Examples of Great YouTube Channel Art Banner Ideas

When I discover a video I like on YouTube, I usually want to know who’s behind it. Often I’ll click on the Channel name to see what else they have in their video library. This takes me to their YouTube Channel page, where I’ll see its channel art — the horizontal banner displayed across the top of the user’s YouTube channel. Ideally, this is well thought out and consistent with good design and clean branding.

A YouTube channel banner will be shown in different dimensions depending on the device where it is being viewed. For example, a banner might have different dimensions when viewed on a TV, desktop, or mobile device.

Google recommends these YouTube banner dimensions:

Recommended: 2560 x 1440 px
Minimum for upload: 2048 x 1152 px
Minimum “safe area” where text and logos are ensured not to be cut off: 1546 x 423 px
Maximum width: 2560 x 423 px
File size: 4MB or smaller

This can help you visualize how it will display depending on where it’s viewed:

 

Source: Google

 

So what makes a great banner? What do you put in it to make sure your channel looks unified, and your YouTube channel page overall is clean and professional?

Here are 3 examples of YouTube Channel Art banners with different types of content and audiences to give you ideas:

 

What I learned from my biggest client mistake this year

Biggest mistake, which turned into my biggest lesson was from the job that I wasn’t able to complete this year.

The client and I started working together, but amicably ended the project before completing the design phase. The client hired me to create the branding and a new website for a new business she was expanding into.

After researching her target audience and competitors for the new business, I created a series of design mockups for her. I spent considerable time considering the color choices, typefaces, her positioning message and market approach. I was proud and excited to show her my design ideas.

Instead of being excited, she requested a new round of designs…she wasn’t sure what she wanted exactly, but she knew what I showed her wasn’t right.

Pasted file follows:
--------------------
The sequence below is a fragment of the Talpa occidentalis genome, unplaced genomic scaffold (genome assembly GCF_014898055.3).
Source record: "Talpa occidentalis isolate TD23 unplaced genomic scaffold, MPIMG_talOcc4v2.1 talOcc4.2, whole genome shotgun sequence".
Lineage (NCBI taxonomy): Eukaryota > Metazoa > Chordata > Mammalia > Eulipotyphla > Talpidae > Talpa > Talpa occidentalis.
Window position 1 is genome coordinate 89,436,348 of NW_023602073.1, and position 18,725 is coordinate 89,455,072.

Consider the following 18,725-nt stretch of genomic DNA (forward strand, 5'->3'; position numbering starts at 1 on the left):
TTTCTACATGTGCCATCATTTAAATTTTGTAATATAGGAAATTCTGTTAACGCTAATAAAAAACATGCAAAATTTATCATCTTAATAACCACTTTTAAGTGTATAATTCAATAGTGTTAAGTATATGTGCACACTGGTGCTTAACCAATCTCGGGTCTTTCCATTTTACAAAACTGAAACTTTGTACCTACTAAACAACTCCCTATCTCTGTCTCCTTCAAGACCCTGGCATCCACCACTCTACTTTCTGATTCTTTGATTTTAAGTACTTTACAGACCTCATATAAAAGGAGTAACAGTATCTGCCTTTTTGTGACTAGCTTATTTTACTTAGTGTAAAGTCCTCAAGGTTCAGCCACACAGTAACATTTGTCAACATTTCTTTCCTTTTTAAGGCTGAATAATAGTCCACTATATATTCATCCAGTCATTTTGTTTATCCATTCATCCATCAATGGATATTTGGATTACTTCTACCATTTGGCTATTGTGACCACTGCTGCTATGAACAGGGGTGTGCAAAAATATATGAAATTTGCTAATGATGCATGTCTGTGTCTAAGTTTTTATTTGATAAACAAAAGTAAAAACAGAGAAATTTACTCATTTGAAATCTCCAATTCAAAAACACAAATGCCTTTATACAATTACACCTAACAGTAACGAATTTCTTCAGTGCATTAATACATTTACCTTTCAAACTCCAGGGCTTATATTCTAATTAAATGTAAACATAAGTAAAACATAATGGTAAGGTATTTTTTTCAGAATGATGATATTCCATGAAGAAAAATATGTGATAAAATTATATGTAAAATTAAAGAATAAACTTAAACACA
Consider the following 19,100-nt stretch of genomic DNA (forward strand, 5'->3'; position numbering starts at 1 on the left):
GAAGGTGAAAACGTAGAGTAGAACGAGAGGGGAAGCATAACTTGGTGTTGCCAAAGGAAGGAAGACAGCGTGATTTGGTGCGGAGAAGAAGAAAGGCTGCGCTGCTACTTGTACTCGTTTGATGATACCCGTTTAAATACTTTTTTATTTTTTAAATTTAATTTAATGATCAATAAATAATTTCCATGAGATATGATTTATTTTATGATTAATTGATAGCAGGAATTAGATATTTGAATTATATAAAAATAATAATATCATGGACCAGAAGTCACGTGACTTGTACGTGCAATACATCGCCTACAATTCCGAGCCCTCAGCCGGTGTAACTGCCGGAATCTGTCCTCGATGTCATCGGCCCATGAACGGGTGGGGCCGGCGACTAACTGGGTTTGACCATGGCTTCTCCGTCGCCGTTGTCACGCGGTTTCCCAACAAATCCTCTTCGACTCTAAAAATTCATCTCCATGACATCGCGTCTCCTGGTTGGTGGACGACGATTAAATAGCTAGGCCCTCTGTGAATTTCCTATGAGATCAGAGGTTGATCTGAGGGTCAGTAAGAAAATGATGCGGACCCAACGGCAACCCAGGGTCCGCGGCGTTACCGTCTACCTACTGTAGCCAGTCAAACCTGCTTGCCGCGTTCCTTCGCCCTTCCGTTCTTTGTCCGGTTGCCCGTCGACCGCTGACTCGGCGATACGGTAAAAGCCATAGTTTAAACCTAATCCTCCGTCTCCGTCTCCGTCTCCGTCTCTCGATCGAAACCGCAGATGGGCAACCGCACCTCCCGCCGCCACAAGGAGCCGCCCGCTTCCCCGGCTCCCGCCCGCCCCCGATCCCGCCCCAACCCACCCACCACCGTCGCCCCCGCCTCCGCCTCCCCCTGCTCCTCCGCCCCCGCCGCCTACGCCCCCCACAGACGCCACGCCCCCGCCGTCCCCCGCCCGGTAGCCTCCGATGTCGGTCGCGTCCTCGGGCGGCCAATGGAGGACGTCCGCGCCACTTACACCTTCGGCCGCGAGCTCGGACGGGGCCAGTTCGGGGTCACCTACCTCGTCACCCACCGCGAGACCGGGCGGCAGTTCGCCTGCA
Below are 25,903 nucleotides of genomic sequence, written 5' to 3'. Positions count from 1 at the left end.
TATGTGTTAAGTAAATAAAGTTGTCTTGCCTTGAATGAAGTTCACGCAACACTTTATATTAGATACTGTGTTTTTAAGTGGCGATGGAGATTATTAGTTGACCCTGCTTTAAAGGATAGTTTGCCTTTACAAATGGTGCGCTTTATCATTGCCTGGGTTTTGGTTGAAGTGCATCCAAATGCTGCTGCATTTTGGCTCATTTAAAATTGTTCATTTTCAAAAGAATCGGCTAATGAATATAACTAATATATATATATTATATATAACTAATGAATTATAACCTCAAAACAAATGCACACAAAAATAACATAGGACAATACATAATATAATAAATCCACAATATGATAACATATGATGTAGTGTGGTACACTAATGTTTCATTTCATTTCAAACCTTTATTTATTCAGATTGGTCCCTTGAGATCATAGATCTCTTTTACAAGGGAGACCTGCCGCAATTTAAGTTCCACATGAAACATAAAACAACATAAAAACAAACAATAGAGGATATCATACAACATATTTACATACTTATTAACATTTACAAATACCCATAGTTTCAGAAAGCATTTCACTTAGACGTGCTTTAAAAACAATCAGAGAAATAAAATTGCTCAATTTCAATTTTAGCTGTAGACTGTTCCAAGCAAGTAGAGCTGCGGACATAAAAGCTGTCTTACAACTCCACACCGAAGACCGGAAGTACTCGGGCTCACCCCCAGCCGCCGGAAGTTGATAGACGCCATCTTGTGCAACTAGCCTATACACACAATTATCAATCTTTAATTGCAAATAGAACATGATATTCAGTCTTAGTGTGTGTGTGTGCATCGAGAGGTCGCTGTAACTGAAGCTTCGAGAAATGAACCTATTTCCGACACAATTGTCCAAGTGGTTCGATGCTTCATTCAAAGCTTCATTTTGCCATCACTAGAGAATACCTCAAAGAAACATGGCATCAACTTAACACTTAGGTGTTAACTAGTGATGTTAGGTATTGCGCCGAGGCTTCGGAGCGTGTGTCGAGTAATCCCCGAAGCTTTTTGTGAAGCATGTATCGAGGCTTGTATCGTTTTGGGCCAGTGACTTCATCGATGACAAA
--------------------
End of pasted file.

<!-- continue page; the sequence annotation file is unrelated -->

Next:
I went at it again, this time sure that I could find the aesthetic presentation that would speak to her target audience. After another round of designs, again, she didn’t like what she saw and decided to end the project before we went further.

Here’s what I learned from this experience:

1 – there’s a balance betquicween creating something that I think will resonate with the target audience and what the client will personally like. Sometimes they’re different. Next time, I’ll spend more time understanding what the client is actually looking for. One isn’t better than the other–But I need to be clear on what’s priority, in the client’s opinion, because that’s why they’ve hired me.

2 – I wasn’t receptive to what the client was wanting, I was focused on delivering what I thought would work for her audience. Next time, I’ll focus on being more receptive–and presenting what the client wants. I can always offer an alternative suggestion that I think would work, and suggest split-testing.

3 – If a new client isn’t sure on his or her unique offer or position in their market, and doesn’t think there are competitors offering anything like what he/she has…more time needs to be spent researching the market before jumping to designs.

How to Design Your Brand Assets To Be More Effective With Your Audience

How can you make your brand assets more effective with your audience? This video walks through the questions I ask a client when we start working on a new design for their business, whether it’s a website, brochure, landing page, brochure, etc. These questions are to help me understand who we are designing for.

For example, if I’m designing a landing page for a fitness product for an audience of 28 year old ladies, I’ll choose different images, typefaces and messaging than I would if the product is for 55 year old ladies.

I hope these questions help you work with a designer or enhance the designs you create for your business so they’re even more compelling to your audience.